You did. But, at the same time I was also curious about the audience. Do you feel that there is something to be said about having a deeper kinship from the start, even before the music, because of the concept and the fact that you’re part of this community that isn’t always typically catered to by the music industry.

Brian: Yeah. I think MC Chris is a perfect example of that, and a lot of nerd-core hip-hop scene that follows along those lines, MC Lars, MC Frontalot… The chip tune scene is kind of its own funny beast though because they’re much more akin to the punk scene, especially since it’s centered in New York City or Brooklyn. It’s kind of these funny parallel worlds that we’ve become a part of and it’s an interesting dichotomy. The chip tune scene world is a lot more of a traditional scene where it’s got its own rules and things, but the interesting thing to me about the nerdy music movement or world is that I think you’re absolutely right. It’s totally underserved. A lot of the music that is out there chooses. It says I’m not going to address philosophical elements or heady things or on the other side I’m going to be philosophical and heady, but I’m not going to try and make music that necessarily a lot of people can get. I’m just going to be true to what I want to say. I feel like that divide has left a lot of people disenfranchised.

Jon Coulton is another great example of an artist. He’s amazing. He’s kind of built his own little musical empire that is self-sustaining and supporting, and he does amazing things. He had a cruise recently. He never had label funding or anything like that and he’s kind of just built it all up just from the support of people because he writes f**king amazing songs, is what it boils down to. And they’re about nerdy topics. They’re about things that are very much like They Might Be Giants and that sort of thing. He goes off into his own direction and just crafts these beautiful, well done, accessible, but really smart pieces of music. That’s what I think is the most rewarding spot of any small scene. I’ve never been much of one for scenes in general, but as a community I would say the nerd music community…has been super welcoming to us.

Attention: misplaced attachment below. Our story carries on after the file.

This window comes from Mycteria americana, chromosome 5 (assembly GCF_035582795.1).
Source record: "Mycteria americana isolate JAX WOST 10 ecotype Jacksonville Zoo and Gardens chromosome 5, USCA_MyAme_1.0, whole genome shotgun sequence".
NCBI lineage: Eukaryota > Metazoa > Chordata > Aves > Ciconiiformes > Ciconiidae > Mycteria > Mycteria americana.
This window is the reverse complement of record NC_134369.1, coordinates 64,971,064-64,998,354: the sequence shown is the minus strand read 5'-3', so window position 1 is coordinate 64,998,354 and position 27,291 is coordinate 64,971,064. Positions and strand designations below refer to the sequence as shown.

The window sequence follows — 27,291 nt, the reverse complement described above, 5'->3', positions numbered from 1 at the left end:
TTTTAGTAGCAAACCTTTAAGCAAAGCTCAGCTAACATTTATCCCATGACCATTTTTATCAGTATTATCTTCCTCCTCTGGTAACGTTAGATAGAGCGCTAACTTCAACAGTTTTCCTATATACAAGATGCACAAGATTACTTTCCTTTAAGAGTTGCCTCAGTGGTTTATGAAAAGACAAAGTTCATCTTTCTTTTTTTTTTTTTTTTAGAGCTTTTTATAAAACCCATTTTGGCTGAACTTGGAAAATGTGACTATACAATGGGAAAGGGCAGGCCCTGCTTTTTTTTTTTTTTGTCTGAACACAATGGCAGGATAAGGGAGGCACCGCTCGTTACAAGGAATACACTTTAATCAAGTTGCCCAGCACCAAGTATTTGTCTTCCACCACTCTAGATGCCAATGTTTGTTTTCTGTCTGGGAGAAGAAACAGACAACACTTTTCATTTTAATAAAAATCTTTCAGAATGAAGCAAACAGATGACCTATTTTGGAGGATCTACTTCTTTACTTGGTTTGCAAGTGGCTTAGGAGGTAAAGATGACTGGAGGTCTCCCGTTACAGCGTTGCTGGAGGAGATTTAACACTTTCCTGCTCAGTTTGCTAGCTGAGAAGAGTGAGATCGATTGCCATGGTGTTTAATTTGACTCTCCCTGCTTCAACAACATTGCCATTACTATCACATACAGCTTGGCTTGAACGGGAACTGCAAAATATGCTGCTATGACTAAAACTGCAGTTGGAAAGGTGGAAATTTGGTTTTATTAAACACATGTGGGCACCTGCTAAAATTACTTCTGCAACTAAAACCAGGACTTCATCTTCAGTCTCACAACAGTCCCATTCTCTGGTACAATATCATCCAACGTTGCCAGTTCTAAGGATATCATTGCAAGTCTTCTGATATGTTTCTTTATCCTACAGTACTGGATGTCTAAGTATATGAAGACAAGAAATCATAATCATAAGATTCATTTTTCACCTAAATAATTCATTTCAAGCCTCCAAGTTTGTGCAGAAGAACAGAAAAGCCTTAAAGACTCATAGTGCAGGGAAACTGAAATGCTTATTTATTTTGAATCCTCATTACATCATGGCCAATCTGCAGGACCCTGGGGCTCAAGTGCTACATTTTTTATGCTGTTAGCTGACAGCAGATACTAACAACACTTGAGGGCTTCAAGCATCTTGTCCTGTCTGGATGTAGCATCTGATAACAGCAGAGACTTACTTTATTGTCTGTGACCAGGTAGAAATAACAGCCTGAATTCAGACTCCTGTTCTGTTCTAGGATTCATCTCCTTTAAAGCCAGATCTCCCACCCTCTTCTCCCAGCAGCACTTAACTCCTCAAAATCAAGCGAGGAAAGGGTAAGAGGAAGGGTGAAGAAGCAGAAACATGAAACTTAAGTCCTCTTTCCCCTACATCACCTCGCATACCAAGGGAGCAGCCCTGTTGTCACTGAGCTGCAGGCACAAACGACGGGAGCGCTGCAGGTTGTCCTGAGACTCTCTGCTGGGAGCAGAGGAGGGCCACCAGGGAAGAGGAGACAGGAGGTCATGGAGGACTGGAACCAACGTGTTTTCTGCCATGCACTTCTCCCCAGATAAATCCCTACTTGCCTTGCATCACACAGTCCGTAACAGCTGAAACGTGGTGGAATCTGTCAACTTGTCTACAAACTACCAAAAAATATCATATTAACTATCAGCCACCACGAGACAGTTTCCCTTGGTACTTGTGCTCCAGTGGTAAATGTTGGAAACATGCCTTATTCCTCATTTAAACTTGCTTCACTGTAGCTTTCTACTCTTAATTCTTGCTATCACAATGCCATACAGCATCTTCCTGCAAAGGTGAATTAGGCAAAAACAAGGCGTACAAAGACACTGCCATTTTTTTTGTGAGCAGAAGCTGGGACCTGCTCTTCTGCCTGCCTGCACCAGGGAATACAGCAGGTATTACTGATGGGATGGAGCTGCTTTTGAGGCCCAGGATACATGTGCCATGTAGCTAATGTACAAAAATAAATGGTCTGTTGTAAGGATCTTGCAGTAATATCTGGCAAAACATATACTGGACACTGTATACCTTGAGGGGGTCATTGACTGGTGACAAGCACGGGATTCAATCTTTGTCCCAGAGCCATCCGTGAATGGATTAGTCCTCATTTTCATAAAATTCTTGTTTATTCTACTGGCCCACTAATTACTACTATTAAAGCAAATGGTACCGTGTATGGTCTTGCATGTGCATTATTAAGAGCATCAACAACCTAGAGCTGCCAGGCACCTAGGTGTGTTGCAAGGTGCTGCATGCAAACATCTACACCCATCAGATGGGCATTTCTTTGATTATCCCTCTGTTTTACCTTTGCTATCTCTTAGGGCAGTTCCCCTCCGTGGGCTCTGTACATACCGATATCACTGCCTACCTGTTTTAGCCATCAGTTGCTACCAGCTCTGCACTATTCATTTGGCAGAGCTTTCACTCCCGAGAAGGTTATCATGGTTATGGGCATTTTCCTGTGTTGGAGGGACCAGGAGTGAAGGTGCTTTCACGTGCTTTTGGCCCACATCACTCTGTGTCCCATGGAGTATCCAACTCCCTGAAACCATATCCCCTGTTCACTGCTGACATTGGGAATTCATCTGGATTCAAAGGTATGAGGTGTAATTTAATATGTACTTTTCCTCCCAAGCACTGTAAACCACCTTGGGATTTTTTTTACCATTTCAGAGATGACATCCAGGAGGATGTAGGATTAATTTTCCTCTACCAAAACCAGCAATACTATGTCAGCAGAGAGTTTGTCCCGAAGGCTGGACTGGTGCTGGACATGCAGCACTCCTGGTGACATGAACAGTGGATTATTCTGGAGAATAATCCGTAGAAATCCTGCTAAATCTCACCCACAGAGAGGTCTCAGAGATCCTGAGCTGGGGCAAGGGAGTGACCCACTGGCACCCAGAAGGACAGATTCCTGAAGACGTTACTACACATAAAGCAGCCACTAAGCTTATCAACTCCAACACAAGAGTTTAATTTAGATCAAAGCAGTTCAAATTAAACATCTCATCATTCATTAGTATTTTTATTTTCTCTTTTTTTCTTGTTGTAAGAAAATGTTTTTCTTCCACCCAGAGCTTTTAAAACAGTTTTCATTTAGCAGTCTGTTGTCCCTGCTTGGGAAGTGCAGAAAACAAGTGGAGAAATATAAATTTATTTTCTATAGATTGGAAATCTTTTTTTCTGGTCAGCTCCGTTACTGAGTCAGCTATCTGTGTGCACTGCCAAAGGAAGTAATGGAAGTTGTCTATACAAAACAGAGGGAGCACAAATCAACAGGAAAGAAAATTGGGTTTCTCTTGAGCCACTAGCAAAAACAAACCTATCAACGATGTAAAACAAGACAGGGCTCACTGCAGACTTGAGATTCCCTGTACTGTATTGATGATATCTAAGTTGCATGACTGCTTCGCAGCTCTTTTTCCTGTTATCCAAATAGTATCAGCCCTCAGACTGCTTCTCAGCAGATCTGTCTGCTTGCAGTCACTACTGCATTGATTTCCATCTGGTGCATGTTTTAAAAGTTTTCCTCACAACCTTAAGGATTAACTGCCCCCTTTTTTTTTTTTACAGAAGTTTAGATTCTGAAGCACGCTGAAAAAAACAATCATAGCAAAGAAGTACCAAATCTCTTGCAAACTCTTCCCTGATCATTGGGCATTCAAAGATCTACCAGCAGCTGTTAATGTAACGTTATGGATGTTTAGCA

(Forward and interview conducted by Israel Vasquetelle.)

More to come from I Fight Dragon’s. If you haven’t read the front man’s interview with Israel Vasquetelle, read it here.

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The music industry dropped the ball on soul a while ago. It’s nice to see Goapele bring it back on her new music video.

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Rappers today, take note: the original King of Rap: Kurtis Blow.

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Hip Hop has been stagnant and formulaic for quite some time. On the new Jay Z and Kanye video for “Otis,” we find the same old themes. Once again, we learn about how they have expensive cars loaded with female models, multiple luxury watches, and we hear of an effortless willingness to murk someone. Didn’t Schoolly D say all this stuff in the ’80s? (If the name doesn’t ring a bell, look him up.) He did. And, at the time (over a quarter century ago) it was distinct. Is what separates the superstars in this genre from the masses just their material wealth? What about ingenuity and talent? Where’s the growth?

We’ve been hearing the same old tired perspective in Hip Hop for decades now. Talking about how many possessions you have is far from fresh anymore. Todays ruling rappers continue to prove that the lowest common denominator is the easiest approach. However, this doesn’t help grow the integrity of the genre. Instead, it further compacts it, keeping it in a box. It’d be interesting if the most prominent rappers were to present Hip Hop as more than a commercial for luxury cars, liquor, and jewelry. It’d be a pleasant surprise to see the genre reinvented, but that appears to be asking for a bit too much from today’s rap royalty. It’s much easier to keep the status quo, and maintain the same stereotypical themes to watch being played out once again on the shallow throne.

Below is Chuck D’s recent online “notice.” The music may be similar, but the substance is clearly substantial. -Iz-Real